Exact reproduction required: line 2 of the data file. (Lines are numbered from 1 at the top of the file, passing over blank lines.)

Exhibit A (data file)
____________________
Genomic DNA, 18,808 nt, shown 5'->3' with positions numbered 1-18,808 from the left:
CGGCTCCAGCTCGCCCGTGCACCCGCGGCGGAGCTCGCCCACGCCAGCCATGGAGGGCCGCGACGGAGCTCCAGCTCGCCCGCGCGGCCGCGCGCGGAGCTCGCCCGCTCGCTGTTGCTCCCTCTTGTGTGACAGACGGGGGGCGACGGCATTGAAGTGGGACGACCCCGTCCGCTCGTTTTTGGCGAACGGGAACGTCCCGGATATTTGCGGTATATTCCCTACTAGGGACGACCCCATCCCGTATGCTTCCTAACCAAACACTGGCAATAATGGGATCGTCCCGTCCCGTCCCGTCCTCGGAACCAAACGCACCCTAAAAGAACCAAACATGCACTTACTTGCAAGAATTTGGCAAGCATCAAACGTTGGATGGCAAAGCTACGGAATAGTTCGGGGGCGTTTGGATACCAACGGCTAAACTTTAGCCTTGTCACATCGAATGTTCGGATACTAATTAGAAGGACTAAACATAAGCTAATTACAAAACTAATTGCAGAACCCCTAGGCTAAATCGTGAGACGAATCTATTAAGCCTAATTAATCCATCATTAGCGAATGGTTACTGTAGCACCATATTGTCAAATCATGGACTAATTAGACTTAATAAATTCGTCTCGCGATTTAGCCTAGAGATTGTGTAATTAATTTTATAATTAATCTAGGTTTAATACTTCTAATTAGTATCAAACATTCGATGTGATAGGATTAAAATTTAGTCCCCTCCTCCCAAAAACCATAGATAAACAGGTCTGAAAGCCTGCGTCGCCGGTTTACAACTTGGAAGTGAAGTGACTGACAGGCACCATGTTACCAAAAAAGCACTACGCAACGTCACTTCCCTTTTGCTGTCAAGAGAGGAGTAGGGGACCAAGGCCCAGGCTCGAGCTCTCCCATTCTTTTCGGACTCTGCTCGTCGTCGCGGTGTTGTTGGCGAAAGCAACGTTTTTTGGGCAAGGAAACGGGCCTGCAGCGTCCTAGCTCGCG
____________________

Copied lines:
CGGCTCCAGCTCGCCCGTGCACCCGCGGCGGAGCTCGCCCACGCCAGCCATGGAGGGCCGCGACGGAGCTCCAGCTCGCCCGCGCGGCCGCGCGCGGAGCTCGCCCGCTCGCTGTTGCTCCCTCTTGTGTGACAGACGGGGGGCGACGGCATTGAAGTGGGACGACCCCGTCCGCTCGTTTTTGGCGAACGGGAACGTCCCGGATATTTGCGGTATATTCCCTACTAGGGACGACCCCATCCCGTATGCTTCCTAACCAAACACTGGCAATAATGGGATCGTCCCGTCCCGTCCCGTCCTCGGAACCAAACGCACCCTAAAAGAACCAAACATGCACTTACTTGCAAGAATTTGGCAAGCATCAAACGTTGGATGGCAAAGCTACGGAATAGTTCGGGGGCGTTTGGATACCAACGGCTAAACTTTAGCCTTGTCACATCGAATGTTCGGATACTAATTAGAAGGACTAAACATAAGCTAATTACAAAACTAATTGCAGAACCCCTAGGCTAAATCGTGAGACGAATCTATTAAGCCTAATTAATCCATCATTAGCGAATGGTTACTGTAGCACCATATTGTCAAATCATGGACTAATTAGACTTAATAAATTCGTCTCGCGATTTAGCCTAGAGATTGTGTAATTAATTTTATAATTAATCTAGGTTTAATACTTCTAATTAGTATCAAACATTCGATGTGATAGGATTAAAATTTAGTCCCCTCCTCCCAAAAACCATAGATAAACAGGTCTGAAAGCCTGCGTCGCCGGTTTACAACTTGGAAGTGAAGTGACTGACAGGCACCATGTTACCAAAAAAGCACTACGCAACGTCACTTCCCTTTTGCTGTCAAGAGAGGAGTAGGGGACCAAGGCCCAGGCTCGAGCTCTCCCATTCTTTTCGGACTCTGCTCGTCGTCGCGGTGTTGTTGGCGAAAGCAACGTTTTTTGGGCAAGGAAACGGGCCTGCAGCGTCCTAGCTCGCG